Wednesday, August 29, 2012

Innovation

Over the weekend, I helped to team teach a course for our new iSchool graduate students.  Part of the focus (direct/indirect) of the course was to get students out of the comfort zone and to get them to think differently...even innovatively.   Innovate thinking occurred most in what they presented and how they presented.  Along the way, though, there was at least one new product idea, and that was very cool!

Every cultural heritage organization wants to do things differently, yet many find their roots grounded in a way that inhibits innovation.  Those roots might be how the finances are done, how performance reviews are given, or just how success is measured.  Every boss - and every agency that gives a grant - wants to see success.  Success allows for fist pumping, chest bumping, and a line on your resume.

I remember hearing Chris Hughes speak, who was one of the co-founders of Facebook.  They had known success and everything they were touching was turning to gold.  Recently, Facebook has run into some challenges.  The company issued stock and that stock price hasn't done so well.  Suddenly Facebook is tasting what must feel like to fail (even a little).  Failing now must feel quite odd.  You mean everything touched doesn't turn to gold?  Now what do they do?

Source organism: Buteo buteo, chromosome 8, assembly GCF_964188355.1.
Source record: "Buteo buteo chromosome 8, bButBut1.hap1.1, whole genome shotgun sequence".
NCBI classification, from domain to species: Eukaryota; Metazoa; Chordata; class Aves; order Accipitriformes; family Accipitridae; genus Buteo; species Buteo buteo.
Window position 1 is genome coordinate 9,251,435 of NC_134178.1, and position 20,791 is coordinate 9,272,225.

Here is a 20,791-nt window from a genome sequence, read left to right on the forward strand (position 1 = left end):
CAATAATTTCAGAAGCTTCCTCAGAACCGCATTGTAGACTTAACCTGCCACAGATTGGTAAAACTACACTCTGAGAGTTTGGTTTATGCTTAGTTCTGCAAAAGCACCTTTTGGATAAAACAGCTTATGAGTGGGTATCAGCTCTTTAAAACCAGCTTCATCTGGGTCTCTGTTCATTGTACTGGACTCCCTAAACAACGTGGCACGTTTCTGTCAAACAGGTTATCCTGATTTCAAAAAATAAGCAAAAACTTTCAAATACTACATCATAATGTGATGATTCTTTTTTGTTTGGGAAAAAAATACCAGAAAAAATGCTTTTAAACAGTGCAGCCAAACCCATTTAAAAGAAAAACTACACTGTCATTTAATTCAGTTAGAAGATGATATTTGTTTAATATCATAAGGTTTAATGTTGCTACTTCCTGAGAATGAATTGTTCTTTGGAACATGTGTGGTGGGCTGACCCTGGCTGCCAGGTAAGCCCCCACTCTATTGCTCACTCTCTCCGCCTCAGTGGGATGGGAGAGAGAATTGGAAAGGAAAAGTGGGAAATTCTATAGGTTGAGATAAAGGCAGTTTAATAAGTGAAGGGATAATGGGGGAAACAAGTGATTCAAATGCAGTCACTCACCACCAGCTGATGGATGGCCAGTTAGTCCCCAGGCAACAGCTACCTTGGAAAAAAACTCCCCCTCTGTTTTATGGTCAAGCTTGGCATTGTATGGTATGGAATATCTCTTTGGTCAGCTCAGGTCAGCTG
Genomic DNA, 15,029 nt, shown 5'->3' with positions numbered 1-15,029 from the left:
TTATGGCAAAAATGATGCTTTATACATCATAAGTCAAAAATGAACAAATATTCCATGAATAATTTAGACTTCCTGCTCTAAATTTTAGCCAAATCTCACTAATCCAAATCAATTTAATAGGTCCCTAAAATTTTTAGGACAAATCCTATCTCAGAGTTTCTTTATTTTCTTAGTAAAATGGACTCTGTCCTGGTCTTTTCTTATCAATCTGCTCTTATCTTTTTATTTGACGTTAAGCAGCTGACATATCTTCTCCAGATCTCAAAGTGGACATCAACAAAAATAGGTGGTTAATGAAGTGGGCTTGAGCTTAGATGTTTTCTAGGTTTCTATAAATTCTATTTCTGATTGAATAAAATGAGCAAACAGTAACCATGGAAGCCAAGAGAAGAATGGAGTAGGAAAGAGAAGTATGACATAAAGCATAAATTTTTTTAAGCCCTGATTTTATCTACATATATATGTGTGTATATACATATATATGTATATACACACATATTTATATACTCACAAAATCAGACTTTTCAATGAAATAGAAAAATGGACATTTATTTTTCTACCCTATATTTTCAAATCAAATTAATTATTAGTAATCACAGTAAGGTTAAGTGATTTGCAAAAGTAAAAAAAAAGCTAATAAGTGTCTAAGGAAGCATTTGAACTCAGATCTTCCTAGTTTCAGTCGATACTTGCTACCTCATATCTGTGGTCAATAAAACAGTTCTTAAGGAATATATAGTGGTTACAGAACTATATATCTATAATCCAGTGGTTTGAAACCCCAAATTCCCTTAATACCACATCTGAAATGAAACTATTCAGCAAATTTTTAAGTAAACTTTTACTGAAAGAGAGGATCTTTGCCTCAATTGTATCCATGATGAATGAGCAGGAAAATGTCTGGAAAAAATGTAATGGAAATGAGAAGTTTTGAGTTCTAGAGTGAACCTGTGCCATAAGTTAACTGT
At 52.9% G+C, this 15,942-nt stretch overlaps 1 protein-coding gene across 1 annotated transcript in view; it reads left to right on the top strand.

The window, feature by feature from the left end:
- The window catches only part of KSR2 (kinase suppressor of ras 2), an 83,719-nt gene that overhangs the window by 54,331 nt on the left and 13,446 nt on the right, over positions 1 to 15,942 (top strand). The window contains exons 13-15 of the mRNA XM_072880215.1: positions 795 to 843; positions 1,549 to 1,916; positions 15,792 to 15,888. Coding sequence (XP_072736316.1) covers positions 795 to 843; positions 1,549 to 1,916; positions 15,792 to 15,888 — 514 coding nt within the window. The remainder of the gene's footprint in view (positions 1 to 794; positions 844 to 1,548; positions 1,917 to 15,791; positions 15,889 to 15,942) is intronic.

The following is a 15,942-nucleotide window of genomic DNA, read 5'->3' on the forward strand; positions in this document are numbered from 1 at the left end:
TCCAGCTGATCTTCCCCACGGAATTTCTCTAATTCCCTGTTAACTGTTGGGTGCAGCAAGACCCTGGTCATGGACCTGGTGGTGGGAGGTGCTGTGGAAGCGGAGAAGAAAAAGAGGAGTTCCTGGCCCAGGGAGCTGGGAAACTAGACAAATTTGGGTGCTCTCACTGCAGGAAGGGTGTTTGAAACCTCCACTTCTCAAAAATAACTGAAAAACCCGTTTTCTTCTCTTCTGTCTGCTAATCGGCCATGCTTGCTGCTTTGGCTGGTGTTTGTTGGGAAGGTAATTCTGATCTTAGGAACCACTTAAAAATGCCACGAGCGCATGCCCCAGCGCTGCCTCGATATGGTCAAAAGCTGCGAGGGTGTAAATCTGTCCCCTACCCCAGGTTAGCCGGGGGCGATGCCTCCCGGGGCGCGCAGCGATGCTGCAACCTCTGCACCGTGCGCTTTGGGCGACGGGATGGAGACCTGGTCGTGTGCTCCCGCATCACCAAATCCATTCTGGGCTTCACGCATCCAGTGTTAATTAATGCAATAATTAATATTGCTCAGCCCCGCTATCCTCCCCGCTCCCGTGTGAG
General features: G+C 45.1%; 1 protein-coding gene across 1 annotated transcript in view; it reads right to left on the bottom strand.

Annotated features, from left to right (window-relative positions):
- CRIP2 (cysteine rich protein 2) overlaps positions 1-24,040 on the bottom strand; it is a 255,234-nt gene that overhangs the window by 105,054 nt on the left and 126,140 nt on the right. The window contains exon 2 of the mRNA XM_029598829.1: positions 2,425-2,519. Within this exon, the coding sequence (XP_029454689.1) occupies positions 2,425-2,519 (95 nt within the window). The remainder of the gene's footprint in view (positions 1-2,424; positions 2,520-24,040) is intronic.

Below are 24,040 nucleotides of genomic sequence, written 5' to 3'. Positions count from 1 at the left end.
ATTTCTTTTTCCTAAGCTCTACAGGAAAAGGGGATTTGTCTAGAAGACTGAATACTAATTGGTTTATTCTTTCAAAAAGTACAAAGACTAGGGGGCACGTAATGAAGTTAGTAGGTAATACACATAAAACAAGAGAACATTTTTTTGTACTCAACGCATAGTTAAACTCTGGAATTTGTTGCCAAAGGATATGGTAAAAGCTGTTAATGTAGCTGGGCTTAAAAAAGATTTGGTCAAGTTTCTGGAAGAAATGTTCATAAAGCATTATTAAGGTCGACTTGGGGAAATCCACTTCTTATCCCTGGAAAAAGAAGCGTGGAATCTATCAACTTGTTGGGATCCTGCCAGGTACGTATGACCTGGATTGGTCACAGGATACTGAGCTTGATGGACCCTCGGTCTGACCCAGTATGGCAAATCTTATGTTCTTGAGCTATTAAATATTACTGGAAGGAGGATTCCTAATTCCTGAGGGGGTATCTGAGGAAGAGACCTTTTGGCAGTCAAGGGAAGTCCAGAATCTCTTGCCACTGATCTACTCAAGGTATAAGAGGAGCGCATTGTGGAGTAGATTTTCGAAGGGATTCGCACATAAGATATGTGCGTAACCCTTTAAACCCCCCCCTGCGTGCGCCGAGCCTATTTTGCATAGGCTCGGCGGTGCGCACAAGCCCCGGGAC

Being innovative requires taking risks.  While you can take calculated risks - and try to mitigate the effect of a risk - when you risk, you take a chance on failure and we don't like to fail.  Not only don't we like it, we don't all know how to learn from our failures.  More importantly, we don't know how to reward people for failing.  Yes, reward.

When was the last time you rewarded an employee or coworker for trying something new or different, and failing?  Did you criticize the failure or praise the person for trying something new?  Did you look at it as an opportunity to learn or an opportunity to sweep someone aside?  Did you allow that person to spread his/her wings again or did you clip that person's wings?

R-Squared ConferenceOn September 8, I'm heading to Colorado to a library conference focused on being more innovative.  The Risk and Reward Conference (or R-Squared) has attracted several hundred people who are interested in thinking differently. Imagine going to a conference not to learn how to do what you already do better, but to learn how to change your mindset, your paradigm, your ability to take risk.  That's what we're doing.